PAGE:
• [0081]
    The device may release a combination of different substances to improve bone healing. For example, the device can release different combinations of growth factors (e.g., (TGF)-β, BMP, VEGF), osteoinductive molecules, hormones, anti-TNF (tumor necrosis factor) agents, and bone-forming cells (e.g., osteoblasts, adult stem cells, osteoprogenitor cells). These different molecules and cells can be delivered at varied spatial positions and temporal sequences during bone healing. In one embodiment for the repair of local bone erosions, which often are associated with rheumatoid arthritis, the prosthetic device locally delivers (1) an anti-TNF agent, which reduces inflammation that fuels bone erosion, and (2) parathyroid hormone (PTH), which stimulates bone formation, and/or osteoprotegrin (OPG), which blocks bone resorption and can lead to repair of local bone erosions and reversal of systemic bone loss. Examples of anti-TNF agents include TNF antagonists, such as etanercept (Enbrel™, Amgen and Wyeth) and infliximab (Remicade™, Centocor), which have shown efficacy and have been approved by the U.S. FDA for the treatment of rheumatoid arthritis.
  • [0082]
    In yet another embodiment, the drug can be one selected to mitigate the risk of formation of blood clots at the implant site, which can lead to venous thromboembolism or pulmonary embolism. For instance, the device may be used to release one or more anticoagulants and/or antiplatelet drugs (e.g., heparins, aspirin, clopidogrel, lepirudin, fondaparinux, warfarins, dicumarol, etc.).
  • [0083]
    In still a further embodiment, the drug stored in and released from the reservoirs is a self-propagating agent, such as a gene therapy agent or vector. A desired local or systemic response is created following release of the small amount of agent.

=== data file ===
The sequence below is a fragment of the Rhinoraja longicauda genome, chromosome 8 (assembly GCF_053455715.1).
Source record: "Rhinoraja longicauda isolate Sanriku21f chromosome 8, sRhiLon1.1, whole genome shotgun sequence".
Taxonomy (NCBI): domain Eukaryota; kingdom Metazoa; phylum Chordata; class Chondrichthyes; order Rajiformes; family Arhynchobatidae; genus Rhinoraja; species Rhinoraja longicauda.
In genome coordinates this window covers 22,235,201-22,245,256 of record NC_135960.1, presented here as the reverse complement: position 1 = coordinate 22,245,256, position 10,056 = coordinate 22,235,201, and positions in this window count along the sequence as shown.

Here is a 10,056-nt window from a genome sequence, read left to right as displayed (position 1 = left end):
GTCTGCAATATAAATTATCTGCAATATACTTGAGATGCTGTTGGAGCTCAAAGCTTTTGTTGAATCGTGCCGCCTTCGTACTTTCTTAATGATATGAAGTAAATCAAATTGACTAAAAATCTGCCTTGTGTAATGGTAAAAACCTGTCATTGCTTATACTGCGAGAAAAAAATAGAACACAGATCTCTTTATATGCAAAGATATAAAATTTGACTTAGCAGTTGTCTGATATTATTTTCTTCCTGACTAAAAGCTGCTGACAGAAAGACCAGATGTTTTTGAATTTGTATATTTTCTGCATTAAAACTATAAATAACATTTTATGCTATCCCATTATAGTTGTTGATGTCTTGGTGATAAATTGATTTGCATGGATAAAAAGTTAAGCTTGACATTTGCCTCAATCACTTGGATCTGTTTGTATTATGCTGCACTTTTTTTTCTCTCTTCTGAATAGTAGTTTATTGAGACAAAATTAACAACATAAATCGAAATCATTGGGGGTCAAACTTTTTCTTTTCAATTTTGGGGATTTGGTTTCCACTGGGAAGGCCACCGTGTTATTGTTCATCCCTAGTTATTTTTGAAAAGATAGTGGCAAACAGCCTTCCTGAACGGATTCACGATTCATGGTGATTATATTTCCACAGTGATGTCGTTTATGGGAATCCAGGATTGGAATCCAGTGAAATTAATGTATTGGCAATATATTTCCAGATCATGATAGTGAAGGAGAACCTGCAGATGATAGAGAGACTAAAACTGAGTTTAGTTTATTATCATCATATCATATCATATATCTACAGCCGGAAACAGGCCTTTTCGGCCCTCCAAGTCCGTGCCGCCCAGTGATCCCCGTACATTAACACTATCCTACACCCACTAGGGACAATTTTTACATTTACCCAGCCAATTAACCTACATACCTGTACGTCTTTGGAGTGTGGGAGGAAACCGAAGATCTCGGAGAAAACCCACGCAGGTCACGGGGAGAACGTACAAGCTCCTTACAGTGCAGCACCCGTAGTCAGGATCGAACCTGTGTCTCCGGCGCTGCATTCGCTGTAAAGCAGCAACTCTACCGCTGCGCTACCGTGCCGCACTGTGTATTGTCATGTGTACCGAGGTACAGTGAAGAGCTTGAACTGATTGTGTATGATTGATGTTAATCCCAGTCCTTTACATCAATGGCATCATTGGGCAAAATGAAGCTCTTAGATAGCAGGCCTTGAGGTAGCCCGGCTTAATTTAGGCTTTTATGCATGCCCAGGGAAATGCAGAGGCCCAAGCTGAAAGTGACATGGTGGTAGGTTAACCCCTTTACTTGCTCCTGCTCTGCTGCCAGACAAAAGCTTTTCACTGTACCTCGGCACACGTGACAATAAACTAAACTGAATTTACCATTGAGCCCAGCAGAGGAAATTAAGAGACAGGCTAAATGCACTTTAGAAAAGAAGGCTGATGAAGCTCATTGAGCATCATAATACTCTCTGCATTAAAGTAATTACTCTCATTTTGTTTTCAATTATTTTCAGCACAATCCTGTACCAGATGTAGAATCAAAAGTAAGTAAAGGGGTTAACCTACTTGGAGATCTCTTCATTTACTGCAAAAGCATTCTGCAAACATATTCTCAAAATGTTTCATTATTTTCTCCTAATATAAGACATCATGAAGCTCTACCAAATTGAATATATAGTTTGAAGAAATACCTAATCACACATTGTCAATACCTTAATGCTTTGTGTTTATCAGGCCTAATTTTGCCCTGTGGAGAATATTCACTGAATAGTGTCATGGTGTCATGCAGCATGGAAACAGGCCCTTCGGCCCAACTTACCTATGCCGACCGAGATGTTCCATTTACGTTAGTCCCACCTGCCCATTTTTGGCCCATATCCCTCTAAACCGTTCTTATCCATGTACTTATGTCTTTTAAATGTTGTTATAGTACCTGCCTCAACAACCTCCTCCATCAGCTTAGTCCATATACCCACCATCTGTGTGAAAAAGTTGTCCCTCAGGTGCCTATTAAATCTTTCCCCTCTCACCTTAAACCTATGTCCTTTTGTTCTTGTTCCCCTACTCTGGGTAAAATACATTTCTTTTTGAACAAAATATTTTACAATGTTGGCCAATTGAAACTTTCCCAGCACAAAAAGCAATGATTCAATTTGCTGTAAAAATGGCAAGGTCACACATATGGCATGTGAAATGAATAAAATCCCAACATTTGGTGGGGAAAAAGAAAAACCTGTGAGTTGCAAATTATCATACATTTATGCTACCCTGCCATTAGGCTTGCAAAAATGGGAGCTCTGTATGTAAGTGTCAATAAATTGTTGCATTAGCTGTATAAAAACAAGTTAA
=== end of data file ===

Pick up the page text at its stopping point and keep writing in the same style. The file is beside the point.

• [0084]
    Representative examples of therapeutic or prophylactic agents that may be released from the prosthetic device include analgesics, anesthetics, antimicrobial agents, antibodies, anticoagulants, antifibrinolytic agents, antiinflammatory agents, antiparasitic agents, antiviral agents, cytokines, cytotoxins or cell proliferation inhibiting agents, chemotherapeutic agents, hormones, interferons, and combinations thereof. In one embodiment, the device provides for the controlled release of a growth factor, such fibroblast growth factors, platelet-derived growth factors, insulin-like growth factors, epidermal growth factors, transforming growth factors, cartilage-inducing factors, osteoid-inducing factors, osteogenin and other bone growth factors, and collagen growth factors. In another embodiment, the device provides for controlled release of a neutrophic factor (which may be of benefit in spinal prosthetic applications) or a neutrophic factor.
  • [0085]
    In one embodiment, the drug is in an encapsulated form. For example, the drug can be provided in microspheres or liposomes for sustained release.
  • [0086]
    In one aspect, an implantable prosthetic device for controlled drug delivery is provided which includes: a prosthetic device body having at least one outer surface area expected to be subjected to abrasion following implantation; one or more defined reservoirs located in within the body; a release system disposed in the reservoirs which comprises at least one therapeutic or prophylactic agent, wherein following implantation into a patient the therapeutic or prophylactic agent is released by abrasive wear of the release system and/or by abrasive wear of a region of the device body disposed between an outer surface and the release system.
  • [0000]
    Illustrative Embodiments of Implants Having Passive Wear Sensors
  • [0087]
    FIGS. 1A-C illustrate a total hip implant device that includes acetabulum component 500 and stem component 506. The acetabulum component includes a metal outer housing 502 and a polyethylene line 504. The liner includes a plurality of discrete reservoirs 503 (two are shown) which are loaded with a wear indicating composition. The reservoirs may be microreservoirs.
  • [0088]
    FIGS. 2-13 are cross-sectional views of a variety of possible embodiments of liners of an acetabular component of a total hip implant. The liner may be a polyethylene material or other suitably lubricious biocompatible polymer, metal, ceramic, or other material. Other variations and combinations of these embodiments are envisioned.
  • [0089]